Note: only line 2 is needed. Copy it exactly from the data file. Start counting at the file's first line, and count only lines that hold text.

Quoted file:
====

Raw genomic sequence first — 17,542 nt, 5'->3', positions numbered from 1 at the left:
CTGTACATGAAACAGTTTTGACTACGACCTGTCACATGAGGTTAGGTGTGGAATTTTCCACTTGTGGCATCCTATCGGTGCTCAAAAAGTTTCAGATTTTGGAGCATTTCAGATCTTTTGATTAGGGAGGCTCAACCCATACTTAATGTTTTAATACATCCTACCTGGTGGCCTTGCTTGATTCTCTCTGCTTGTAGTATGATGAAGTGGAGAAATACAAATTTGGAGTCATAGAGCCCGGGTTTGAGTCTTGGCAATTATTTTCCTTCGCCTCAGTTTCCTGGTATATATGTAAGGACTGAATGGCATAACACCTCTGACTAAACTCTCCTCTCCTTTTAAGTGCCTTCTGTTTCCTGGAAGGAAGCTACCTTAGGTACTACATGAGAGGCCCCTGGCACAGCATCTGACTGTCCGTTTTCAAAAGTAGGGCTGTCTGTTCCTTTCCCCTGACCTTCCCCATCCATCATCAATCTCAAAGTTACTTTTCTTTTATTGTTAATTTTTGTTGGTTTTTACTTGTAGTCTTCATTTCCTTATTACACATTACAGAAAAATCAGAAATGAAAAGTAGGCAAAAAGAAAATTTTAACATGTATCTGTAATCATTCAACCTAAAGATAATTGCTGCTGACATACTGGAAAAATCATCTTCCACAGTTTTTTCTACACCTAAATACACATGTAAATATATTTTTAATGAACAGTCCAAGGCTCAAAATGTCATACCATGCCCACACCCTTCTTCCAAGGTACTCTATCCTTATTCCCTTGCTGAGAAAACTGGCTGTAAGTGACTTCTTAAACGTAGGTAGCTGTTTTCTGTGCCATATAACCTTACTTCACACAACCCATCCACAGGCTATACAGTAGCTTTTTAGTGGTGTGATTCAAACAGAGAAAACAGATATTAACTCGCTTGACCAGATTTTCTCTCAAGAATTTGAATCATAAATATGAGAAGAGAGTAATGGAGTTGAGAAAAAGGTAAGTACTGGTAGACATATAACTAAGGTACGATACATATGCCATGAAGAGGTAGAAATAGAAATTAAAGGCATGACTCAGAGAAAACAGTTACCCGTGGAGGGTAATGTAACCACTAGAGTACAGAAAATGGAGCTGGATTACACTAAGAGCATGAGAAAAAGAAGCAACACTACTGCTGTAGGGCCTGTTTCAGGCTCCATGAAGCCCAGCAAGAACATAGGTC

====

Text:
CTGTACATGAAACAGTTTTGACTACGACCTGTCACATGAGGTTAGGTGTGGAATTTTCCACTTGTGGCATCCTATCGGTGCTCAAAAAGTTTCAGATTTTGGAGCATTTCAGATCTTTTGATTAGGGAGGCTCAACCCATACTTAATGTTTTAATACATCCTACCTGGTGGCCTTGCTTGATTCTCTCTGCTTGTAGTATGATGAAGTGGAGAAATACAAATTTGGAGTCATAGAGCCCGGGTTTGAGTCTTGGCAATTATTTTCCTTCGCCTCAGTTTCCTGGTATATATGTAAGGACTGAATGGCATAACACCTCTGACTAAACTCTCCTCTCCTTTTAAGTGCCTTCTGTTTCCTGGAAGGAAGCTACCTTAGGTACTACATGAGAGGCCCCTGGCACAGCATCTGACTGTCCGTTTTCAAAAGTAGGGCTGTCTGTTCCTTTCCCCTGACCTTCCCCATCCATCATCAATCTCAAAGTTACTTTTCTTTTATTGTTAATTTTTGTTGGTTTTTACTTGTAGTCTTCATTTCCTTATTACACATTACAGAAAAATCAGAAATGAAAAGTAGGCAAAAAGAAAATTTTAACATGTATCTGTAATCATTCAACCTAAAGATAATTGCTGCTGACATACTGGAAAAATCATCTTCCACAGTTTTTTCTACACCTAAATACACATGTAAATATATTTTTAATGAACAGTCCAAGGCTCAAAATGTCATACCATGCCCACACCCTTCTTCCAAGGTACTCTATCCTTATTCCCTTGCTGAGAAAACTGGCTGTAAGTGACTTCTTAAACGTAGGTAGCTGTTTTCTGTGCCATATAACCTTACTTCACACAACCCATCCACAGGCTATACAGTAGCTTTTTAGTGGTGTGATTCAAACAGAGAAAACAGATATTAACTCGCTTGACCAGATTTTCTCTCAAGAATTTGAATCATAAATATGAGAAGAGAGTAATGGAGTTGAGAAAAAGGTAAGTACTGGTAGACATATAACTAAGGTACGATACATATGCCATGAAGAGGTAGAAATAGAAATTAAAGGCATGACTCAGAGAAAACAGTTACCCGTGGAGGGTAATGTAACCACTAGAGTACAGAAAATGGAGCTGGATTACACTAAGAGCATGAGAAAAAGAAGCAACACTACTGCTGTAGGGCCTGTTTCAGGCTCCATGAAGCCCAGCAAGAACATAGGTC